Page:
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Narasayya Vs. Venkatakrishnayya and ors. - Court Judgment

LegalCrystal Citation
SubjectCivil
CourtChennai
Decided On
Judge
Reported in(1883)ILR7Mad397
AppellantNarasayya
RespondentVenkatakrishnayya and ors.
Excerpt:
civil procedure code, section 223 - civil courts' act, section 12, clause ii--, jurisdiction of munsif's court--execution of decree of superior court. - - we must, therefore, hold that the order of the munsif was not invalid by reason of want of jurisdiction, but it was clearly erroneous in directing execution for a sum of which the decree did not impose the payment on the appellant......condition that it be a court subordinate to the court which passed the decree.4. although by the civil courts' act of this presidency the ordinary jurisdiction of munsifs in suits and applications of a civil nature is limited to those in which the subject-matter does not exceed in value rs. 2,500, it appears that an extraordinary jurisdiction is conferred by the civil procedure code in cases to which section 223, paragraph 7, relates. we must, therefore, hold that the order of the munsif was not invalid by reason of want of jurisdiction, but it was clearly erroneous in directing execution for a sum of which the decree did not impose the payment on the appellant.5. if the decree-holder has, subsequently to the passing of the decree, ascertained facts which entitle him to a personal.....
Judgment:

Charles A. Turner, Kt., C.J.

1. The 649th Section of the Code includes under the term 'the Court which passed the decree' a Court which would, at the time of the presentation of the application for execution, have had jurisdiction to entertain the suit by reason that the Court in which the suit was instituted had been abolished. The District Court then was in this case competent to act under Section 223 of the Civil Procedure Code and we have only to consider whether, in empowering it to transfer a decree for execution to any Court subordinate thereto, the legislature intended that the term ' any Court ' should bear its ordinary signification and include a Court which ordinarily would not be competent to entertain the application, because the subject-matter would be in excess of the limits of its pecuniary jurisdiction.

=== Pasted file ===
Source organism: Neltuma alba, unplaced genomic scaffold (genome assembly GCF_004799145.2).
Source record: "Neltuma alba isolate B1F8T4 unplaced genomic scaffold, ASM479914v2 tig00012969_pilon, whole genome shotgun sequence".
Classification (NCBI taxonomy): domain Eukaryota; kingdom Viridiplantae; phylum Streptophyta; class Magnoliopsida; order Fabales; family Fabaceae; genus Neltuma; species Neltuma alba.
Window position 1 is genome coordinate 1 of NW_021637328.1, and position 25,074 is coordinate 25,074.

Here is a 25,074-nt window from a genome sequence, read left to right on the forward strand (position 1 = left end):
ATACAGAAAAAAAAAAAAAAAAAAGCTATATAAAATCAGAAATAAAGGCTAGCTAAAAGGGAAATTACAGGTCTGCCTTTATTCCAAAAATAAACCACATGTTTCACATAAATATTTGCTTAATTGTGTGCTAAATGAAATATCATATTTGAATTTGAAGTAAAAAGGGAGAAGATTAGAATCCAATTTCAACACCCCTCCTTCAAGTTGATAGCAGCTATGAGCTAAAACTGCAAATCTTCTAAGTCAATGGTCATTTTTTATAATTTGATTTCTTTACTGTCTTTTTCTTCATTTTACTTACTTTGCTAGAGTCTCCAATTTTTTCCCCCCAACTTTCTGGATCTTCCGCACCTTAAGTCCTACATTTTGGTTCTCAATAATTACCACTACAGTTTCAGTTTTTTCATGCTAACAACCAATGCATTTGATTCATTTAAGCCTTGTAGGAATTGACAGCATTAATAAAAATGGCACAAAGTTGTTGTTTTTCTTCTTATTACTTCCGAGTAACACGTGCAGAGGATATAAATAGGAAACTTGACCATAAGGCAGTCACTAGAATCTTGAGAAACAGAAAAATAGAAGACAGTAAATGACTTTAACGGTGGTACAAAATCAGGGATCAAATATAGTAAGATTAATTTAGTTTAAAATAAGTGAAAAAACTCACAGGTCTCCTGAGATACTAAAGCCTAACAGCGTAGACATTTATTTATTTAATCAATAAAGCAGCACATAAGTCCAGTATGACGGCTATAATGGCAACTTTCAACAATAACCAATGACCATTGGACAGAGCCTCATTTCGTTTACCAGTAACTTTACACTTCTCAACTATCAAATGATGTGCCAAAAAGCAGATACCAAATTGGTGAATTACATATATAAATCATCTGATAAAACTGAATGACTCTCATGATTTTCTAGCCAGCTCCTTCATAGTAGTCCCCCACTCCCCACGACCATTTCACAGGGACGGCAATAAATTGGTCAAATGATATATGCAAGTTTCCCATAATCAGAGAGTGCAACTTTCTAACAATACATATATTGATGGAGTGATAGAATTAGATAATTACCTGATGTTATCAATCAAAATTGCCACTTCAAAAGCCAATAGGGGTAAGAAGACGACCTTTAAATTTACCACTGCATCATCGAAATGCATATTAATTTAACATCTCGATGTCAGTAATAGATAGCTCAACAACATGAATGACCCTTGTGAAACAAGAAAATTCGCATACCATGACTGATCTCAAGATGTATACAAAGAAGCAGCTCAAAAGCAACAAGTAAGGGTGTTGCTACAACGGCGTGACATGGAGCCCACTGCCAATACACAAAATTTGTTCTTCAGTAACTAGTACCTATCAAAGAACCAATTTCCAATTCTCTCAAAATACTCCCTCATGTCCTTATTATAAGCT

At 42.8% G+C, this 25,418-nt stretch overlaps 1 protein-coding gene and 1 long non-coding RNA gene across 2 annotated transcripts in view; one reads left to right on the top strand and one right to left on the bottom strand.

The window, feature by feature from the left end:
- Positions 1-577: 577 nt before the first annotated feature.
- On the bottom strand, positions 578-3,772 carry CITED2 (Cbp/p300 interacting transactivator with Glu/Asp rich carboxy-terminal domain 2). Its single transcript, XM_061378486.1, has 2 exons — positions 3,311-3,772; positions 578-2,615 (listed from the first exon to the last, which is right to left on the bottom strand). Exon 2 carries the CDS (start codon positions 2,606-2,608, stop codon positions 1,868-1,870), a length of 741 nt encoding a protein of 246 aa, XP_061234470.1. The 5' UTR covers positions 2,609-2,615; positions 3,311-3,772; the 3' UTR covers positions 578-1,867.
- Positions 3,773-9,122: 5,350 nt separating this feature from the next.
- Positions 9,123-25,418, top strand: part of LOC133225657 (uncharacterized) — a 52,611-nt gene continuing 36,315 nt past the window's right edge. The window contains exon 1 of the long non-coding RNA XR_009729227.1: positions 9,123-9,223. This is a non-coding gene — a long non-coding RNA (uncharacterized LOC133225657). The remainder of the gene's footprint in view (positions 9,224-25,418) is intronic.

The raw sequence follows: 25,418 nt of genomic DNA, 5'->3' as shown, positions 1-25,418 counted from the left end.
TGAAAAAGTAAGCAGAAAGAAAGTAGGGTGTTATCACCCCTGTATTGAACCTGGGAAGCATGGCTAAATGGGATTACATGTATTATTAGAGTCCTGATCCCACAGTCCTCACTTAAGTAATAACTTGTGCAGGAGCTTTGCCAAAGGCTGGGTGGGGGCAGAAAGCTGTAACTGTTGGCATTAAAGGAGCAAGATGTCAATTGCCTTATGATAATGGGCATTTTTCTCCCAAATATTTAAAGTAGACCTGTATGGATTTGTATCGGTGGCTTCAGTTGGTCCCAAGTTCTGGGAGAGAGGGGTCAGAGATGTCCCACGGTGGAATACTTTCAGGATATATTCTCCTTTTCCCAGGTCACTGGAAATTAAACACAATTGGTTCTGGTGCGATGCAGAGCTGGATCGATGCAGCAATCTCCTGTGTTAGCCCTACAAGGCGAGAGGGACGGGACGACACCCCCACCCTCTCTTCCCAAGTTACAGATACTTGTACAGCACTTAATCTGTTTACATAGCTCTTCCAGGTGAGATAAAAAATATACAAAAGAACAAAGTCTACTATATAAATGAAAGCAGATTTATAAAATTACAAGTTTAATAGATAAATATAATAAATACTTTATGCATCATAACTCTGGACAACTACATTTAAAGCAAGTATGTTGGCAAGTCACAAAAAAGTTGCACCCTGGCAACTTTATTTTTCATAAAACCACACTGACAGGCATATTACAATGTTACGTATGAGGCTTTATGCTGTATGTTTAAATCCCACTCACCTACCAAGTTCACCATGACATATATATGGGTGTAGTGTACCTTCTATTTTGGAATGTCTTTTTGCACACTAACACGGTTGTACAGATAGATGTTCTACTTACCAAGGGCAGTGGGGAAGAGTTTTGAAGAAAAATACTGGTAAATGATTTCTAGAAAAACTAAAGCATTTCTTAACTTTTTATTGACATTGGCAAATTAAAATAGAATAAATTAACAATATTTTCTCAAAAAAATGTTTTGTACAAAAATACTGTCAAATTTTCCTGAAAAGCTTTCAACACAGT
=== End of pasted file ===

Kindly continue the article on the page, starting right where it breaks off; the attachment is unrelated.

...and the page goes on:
2. It is to be noticed that, in empowering the High Court or District Court to transfer suits, the competency of Courts in respect of jurisdiction is kept in view, and the exercise of the power of transfer is limited, so that a suit, if removed from the ordinary forum, can be transferred only to a Court competent to try the same in respect of its nature or amount--Civil Procedure Code Section 25.

3. In Section 223, paragraph 7, this restriction is absent, and the description of the Court to which proceedings in execution may be transferred is limited only by the condition that it be a Court subordinate to the Court which passed the decree.

4. Although by the Civil Courts' Act of this Presidency the ordinary jurisdiction of Munsifs in suits and applications of a civil nature is limited to those in which the subject-matter does not exceed in value Rs. 2,500, it appears that an extraordinary jurisdiction is conferred by the Civil Procedure Code in cases to which Section 223, paragraph 7, relates. We must, therefore, hold that the order of the Munsif was not invalid by reason of want of jurisdiction, but it was clearly erroneous in directing execution for a sum of which the decree did not impose the payment on the appellant.

5. If the decree-holder has, subsequently to the passing of the decree, ascertained facts which entitle him to a personal remedy against the first defendant in respect of the rents for which the second defendant alone was by the decree declared responsible, he should have applied for a review of judgment. The appeal from the order lies to this Court under Section 13 of the Madras Civil Courts' Act.

6. The order of the Munsif in so far as it directs execution for the rents against the first defendant is set aside with costs in both Courts.


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